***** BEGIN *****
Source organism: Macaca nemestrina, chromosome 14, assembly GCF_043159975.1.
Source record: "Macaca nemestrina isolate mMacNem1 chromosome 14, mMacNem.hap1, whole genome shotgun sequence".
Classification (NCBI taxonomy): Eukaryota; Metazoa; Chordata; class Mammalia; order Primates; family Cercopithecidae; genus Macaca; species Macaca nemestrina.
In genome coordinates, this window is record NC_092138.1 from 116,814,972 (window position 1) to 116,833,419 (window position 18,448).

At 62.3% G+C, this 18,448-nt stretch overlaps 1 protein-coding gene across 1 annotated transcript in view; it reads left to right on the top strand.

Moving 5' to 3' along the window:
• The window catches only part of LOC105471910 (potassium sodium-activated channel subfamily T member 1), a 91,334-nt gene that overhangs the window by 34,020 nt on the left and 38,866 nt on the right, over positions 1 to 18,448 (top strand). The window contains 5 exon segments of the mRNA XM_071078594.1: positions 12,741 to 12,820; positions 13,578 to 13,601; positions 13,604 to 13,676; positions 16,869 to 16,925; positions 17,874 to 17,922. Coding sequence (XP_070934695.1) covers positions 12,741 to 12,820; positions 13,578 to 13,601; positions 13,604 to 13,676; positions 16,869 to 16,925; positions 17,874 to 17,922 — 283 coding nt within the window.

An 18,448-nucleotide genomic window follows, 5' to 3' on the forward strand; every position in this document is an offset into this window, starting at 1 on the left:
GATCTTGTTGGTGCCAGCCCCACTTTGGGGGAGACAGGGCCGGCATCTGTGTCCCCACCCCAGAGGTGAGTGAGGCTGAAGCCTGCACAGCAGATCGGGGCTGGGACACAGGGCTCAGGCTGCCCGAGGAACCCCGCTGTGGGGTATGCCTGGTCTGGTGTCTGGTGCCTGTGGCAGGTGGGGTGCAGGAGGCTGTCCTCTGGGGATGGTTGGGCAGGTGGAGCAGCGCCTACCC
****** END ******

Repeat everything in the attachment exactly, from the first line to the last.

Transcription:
Source organism: Macaca nemestrina, chromosome 14, assembly GCF_043159975.1.
Source record: "Macaca nemestrina isolate mMacNem1 chromosome 14, mMacNem.hap1, whole genome shotgun sequence".
Classification (NCBI taxonomy): Eukaryota; Metazoa; Chordata; class Mammalia; order Primates; family Cercopithecidae; genus Macaca; species Macaca nemestrina.
In genome coordinates, this window is record NC_092138.1 from 116,814,972 (window position 1) to 116,833,419 (window position 18,448).

At 62.3% G+C, this 18,448-nt stretch overlaps 1 protein-coding gene across 1 annotated transcript in view; it reads left to right on the top strand.

Moving 5' to 3' along the window:
• The window catches only part of LOC105471910 (potassium sodium-activated channel subfamily T member 1), a 91,334-nt gene that overhangs the window by 34,020 nt on the left and 38,866 nt on the right, over positions 1 to 18,448 (top strand). The window contains 5 exon segments of the mRNA XM_071078594.1: positions 12,741 to 12,820; positions 13,578 to 13,601; positions 13,604 to 13,676; positions 16,869 to 16,925; positions 17,874 to 17,922. Coding sequence (XP_070934695.1) covers positions 12,741 to 12,820; positions 13,578 to 13,601; positions 13,604 to 13,676; positions 16,869 to 16,925; positions 17,874 to 17,922 — 283 coding nt within the window.

An 18,448-nucleotide genomic window follows, 5' to 3' on the forward strand; every position in this document is an offset into this window, starting at 1 on the left:
GATCTTGTTGGTGCCAGCCCCACTTTGGGGGAGACAGGGCCGGCATCTGTGTCCCCACCCCAGAGGTGAGTGAGGCTGAAGCCTGCACAGCAGATCGGGGCTGGGACACAGGGCTCAGGCTGCCCGAGGAACCCCGCTGTGGGGTATGCCTGGTCTGGTGTCTGGTGCCTGTGGCAGGTGGGGTGCAGGAGGCTGTCCTCTGGGGATGGTTGGGCAGGTGGAGCAGCGCCTACCC